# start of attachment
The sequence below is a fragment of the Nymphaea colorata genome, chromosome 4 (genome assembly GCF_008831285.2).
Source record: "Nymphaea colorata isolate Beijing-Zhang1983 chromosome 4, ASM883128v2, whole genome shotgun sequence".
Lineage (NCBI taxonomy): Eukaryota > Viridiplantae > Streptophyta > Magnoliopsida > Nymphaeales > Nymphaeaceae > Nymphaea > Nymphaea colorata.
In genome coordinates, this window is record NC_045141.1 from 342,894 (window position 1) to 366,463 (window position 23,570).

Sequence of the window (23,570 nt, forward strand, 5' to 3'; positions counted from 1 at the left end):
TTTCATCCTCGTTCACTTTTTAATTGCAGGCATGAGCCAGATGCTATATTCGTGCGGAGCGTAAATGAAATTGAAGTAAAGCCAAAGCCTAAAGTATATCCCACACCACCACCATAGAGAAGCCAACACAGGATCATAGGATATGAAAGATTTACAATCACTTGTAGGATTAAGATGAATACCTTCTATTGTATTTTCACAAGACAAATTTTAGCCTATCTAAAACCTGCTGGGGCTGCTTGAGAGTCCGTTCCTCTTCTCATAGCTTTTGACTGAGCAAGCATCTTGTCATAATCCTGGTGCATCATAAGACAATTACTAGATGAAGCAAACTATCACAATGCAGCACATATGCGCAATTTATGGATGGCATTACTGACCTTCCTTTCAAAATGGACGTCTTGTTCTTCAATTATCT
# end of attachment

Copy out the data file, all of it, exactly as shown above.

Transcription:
The sequence below is a fragment of the Nymphaea colorata genome, chromosome 4 (genome assembly GCF_008831285.2).
Source record: "Nymphaea colorata isolate Beijing-Zhang1983 chromosome 4, ASM883128v2, whole genome shotgun sequence".
Lineage (NCBI taxonomy): Eukaryota > Viridiplantae > Streptophyta > Magnoliopsida > Nymphaeales > Nymphaeaceae > Nymphaea > Nymphaea colorata.
In genome coordinates, this window is record NC_045141.1 from 342,894 (window position 1) to 366,463 (window position 23,570).

Sequence of the window (23,570 nt, forward strand, 5' to 3'; positions counted from 1 at the left end):
TTTCATCCTCGTTCACTTTTTAATTGCAGGCATGAGCCAGATGCTATATTCGTGCGGAGCGTAAATGAAATTGAAGTAAAGCCAAAGCCTAAAGTATATCCCACACCACCACCATAGAGAAGCCAACACAGGATCATAGGATATGAAAGATTTACAATCACTTGTAGGATTAAGATGAATACCTTCTATTGTATTTTCACAAGACAAATTTTAGCCTATCTAAAACCTGCTGGGGCTGCTTGAGAGTCCGTTCCTCTTCTCATAGCTTTTGACTGAGCAAGCATCTTGTCATAATCCTGGTGCATCATAAGACAATTACTAGATGAAGCAAACTATCACAATGCAGCACATATGCGCAATTTATGGATGGCATTACTGACCTTCCTTTCAAAATGGACGTCTTGTTCTTCAATTATCT